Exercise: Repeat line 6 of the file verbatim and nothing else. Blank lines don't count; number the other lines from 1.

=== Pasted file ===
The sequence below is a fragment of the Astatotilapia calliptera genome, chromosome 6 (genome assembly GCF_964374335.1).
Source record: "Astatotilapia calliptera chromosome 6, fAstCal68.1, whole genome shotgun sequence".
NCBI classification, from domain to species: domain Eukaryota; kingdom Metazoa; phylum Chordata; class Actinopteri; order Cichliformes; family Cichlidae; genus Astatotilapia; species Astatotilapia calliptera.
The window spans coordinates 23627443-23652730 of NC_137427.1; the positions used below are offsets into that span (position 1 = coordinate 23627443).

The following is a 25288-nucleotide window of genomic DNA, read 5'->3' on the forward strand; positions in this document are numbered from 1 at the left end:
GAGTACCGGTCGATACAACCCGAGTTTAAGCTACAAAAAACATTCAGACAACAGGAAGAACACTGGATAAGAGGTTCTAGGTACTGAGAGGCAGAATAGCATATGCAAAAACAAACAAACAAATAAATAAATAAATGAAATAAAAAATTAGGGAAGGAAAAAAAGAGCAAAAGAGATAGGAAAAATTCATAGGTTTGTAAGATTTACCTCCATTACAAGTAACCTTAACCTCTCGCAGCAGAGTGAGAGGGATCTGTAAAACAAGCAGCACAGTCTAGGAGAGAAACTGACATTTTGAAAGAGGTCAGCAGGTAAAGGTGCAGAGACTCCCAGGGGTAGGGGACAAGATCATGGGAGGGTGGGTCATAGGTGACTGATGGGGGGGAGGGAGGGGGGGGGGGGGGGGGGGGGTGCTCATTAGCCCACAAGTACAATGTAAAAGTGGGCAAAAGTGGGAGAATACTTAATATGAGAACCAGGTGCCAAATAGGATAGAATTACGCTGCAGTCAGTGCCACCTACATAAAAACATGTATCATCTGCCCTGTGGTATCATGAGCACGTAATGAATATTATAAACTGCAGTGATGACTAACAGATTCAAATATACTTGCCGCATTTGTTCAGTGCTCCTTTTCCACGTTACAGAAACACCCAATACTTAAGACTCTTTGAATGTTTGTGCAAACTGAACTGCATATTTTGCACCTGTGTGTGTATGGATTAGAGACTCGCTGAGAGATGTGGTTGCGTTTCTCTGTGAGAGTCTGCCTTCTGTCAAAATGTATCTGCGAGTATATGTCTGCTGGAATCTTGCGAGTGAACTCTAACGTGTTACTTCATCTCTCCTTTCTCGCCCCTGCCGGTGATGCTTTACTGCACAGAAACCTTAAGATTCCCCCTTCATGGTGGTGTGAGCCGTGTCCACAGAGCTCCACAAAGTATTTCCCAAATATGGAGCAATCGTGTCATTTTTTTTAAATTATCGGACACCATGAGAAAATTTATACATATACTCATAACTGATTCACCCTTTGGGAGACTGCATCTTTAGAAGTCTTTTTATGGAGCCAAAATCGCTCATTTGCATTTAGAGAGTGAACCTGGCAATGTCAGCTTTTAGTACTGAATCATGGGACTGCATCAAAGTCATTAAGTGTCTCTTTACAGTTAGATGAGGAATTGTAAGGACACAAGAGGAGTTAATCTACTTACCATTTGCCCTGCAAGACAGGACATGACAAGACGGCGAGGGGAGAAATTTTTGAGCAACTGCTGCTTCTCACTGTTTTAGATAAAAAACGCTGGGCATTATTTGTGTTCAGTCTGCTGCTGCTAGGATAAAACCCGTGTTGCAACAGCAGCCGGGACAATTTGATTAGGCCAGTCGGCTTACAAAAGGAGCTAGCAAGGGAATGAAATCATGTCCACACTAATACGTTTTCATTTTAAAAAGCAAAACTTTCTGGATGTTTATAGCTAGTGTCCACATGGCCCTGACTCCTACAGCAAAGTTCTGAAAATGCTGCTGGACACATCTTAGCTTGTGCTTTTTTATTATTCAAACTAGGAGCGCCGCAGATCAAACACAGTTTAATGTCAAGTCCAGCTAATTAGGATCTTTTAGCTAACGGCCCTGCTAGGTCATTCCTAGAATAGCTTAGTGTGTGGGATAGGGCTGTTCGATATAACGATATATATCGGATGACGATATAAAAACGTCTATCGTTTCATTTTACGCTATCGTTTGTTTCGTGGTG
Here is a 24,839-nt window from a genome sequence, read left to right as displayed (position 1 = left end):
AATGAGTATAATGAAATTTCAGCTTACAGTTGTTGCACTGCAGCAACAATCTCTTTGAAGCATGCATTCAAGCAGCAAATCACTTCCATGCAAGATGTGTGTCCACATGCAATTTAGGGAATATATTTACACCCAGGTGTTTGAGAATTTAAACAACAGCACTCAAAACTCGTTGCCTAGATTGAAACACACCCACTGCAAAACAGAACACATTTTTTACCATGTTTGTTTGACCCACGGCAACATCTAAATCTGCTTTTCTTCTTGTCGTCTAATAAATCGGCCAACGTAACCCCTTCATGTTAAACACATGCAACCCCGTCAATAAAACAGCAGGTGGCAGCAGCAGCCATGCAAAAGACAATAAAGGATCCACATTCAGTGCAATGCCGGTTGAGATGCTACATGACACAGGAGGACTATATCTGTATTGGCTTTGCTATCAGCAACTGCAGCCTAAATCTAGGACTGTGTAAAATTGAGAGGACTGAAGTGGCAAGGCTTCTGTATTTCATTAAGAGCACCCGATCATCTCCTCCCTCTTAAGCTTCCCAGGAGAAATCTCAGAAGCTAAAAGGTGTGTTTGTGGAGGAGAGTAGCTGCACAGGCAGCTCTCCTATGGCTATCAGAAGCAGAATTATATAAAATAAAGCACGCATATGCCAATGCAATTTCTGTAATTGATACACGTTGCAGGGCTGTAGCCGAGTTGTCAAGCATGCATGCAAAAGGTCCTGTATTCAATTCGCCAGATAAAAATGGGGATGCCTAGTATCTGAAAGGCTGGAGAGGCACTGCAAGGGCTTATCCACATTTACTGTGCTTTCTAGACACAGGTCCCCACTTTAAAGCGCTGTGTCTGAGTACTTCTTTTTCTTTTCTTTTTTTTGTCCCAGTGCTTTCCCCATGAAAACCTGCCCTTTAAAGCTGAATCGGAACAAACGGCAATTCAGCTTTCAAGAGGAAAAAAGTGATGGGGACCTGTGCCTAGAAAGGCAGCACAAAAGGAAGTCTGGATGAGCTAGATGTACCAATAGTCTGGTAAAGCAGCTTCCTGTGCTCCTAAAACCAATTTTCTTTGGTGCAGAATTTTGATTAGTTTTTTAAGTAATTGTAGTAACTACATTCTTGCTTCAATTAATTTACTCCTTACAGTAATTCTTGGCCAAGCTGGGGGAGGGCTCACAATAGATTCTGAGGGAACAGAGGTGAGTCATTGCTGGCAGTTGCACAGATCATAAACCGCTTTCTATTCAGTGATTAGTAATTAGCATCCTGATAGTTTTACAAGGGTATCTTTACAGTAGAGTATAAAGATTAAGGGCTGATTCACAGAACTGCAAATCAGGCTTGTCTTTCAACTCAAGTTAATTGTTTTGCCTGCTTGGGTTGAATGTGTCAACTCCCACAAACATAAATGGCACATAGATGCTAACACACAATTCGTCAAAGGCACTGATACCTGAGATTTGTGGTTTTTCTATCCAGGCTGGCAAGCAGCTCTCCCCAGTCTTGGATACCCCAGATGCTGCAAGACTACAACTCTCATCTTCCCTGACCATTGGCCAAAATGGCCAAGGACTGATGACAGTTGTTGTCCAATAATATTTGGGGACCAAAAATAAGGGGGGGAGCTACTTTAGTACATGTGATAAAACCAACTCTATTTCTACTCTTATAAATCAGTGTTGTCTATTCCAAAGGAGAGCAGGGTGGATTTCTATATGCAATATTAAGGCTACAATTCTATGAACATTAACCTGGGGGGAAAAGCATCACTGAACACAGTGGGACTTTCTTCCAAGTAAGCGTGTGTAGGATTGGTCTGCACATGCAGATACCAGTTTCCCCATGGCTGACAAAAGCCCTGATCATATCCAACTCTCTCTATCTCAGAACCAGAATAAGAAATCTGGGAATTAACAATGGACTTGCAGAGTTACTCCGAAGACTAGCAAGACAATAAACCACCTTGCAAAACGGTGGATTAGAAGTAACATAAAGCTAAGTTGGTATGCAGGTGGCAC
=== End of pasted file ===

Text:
GAGTACCGGTCGATACAACCCGAGTTTAAGCTACAAAAAACATTCAGACAACAGGAAGAACACTGGATAAGAGGTTCTAGGTACTGAGAGGCAGAATAGCATATGCAAAAACAAACAAACAAATAAATAAATAAATGAAATAAAAAATTAGGGAAGGAAAAAAAGAGCAAAAGAGATAGGAAAAATTCATAGGTTTGTAAGATTTACCTCCATTACAAGTAACCTTAACCTCTCGCAGCAGAGTGAGAGGGATCTGTAAAACAAGCAGCACAGTCTAGGAGAGAAACTGACATTTTGAAAGAGGTCAGCAGGTAAAGGTGCAGAGACTCCCAGGGGTAGGGGACAAGATCATGGGAGGGTGGGTCATAGGTGACTGATGGGGGGGAGGGAGGGGGGGGGGGGGGGGGGGGGTGCTCATTAGCCCACAAGTACAATGTAAAAGTGGGCAAAAGTGGGAGAATACTTAATATGAGAACCAGGTGCCAAATAGGATAGAATTACGCTGCAGTCAGTGCCACCTACATAAAAACATGTATCATCTGCCCTGTGGTATCATGAGCACGTAATGAATATTATAAACTGCAGTGATGACTAACAGATTCAAATATACTTGCCGCATTTGTTCAGTGCTCCTTTTCCACGTTACAGAAACACCCAATACTTAAGACTCTTTGAATGTTTGTGCAAACTGAACTGCATATTTTGCACCTGTGTGTGTATGGATTAGAGACTCGCTGAGAGATGTGGTTGCGTTTCTCTGTGAGAGTCTGCCTTCTGTCAAAATGTATCTGCGAGTATATGTCTGCTGGAATCTTGCGAGTGAACTCTAACGTGTTACTTCATCTCTCCTTTCTCGCCCCTGCCGGTGATGCTTTACTGCACAGAAACCTTAAGATTCCCCCTTCATGGTGGTGTGAGCCGTGTCCACAGAGCTCCACAAAGTATTTCCCAAATATGGAGCAATCGTGTCATTTTTTTTAAATTATCGGACACCATGAGAAAATTTATACATATACTCATAACTGATTCACCCTTTGGGAGACTGCATCTTTAGAAGTCTTTTTATGGAGCCAAAATCGCTCATTTGCATTTAGAGAGTGAACCTGGCAATGTCAGCTTTTAGTACTGAATCATGGGACTGCATCAAAGTCATTAAGTGTCTCTTTACAGTTAGATGAGGAATTGTAAGGACACAAGAGGAGTTAATCTACTTACCATTTGCCCTGCAAGACAGGACATGACAAGACGGCGAGGGGAGAAATTTTTGAGCAACTGCTGCTTCTCACTGTTTTAGATAAAAAACGCTGGGCATTATTTGTGTTCAGTCTGCTGCTGCTAGGATAAAACCCGTGTTGCAACAGCAGCCGGGACAATTTGATTAGGCCAGTCGGCTTACAAAAGGAGCTAGCAAGGGAATGAAATCATGTCCACACTAATACGTTTTCATTTTAAAAAGCAAAACTTTCTGGATGTTTATAGCTAGTGTCCACATGGCCCTGACTCCTACAGCAAAGTTCTGAAAATGCTGCTGGACACATCTTAGCTTGTGCTTTTTTATTATTCAAACTAGGAGCGCCGCAGATCAAACACAGTTTAATGTCAAGTCCAGCTAATTAGGATCTTTTAGCTAACGGCCCTGCTAGGTCATTCCTAGAATAGCTTAGTGTGTGGGATAGGGCTGTTCGATATAACGATATATATCGGATGACGATATAAAAACGTCTATCGTTTCATTTTACGCTATCGTTTGTTTCGTGGTG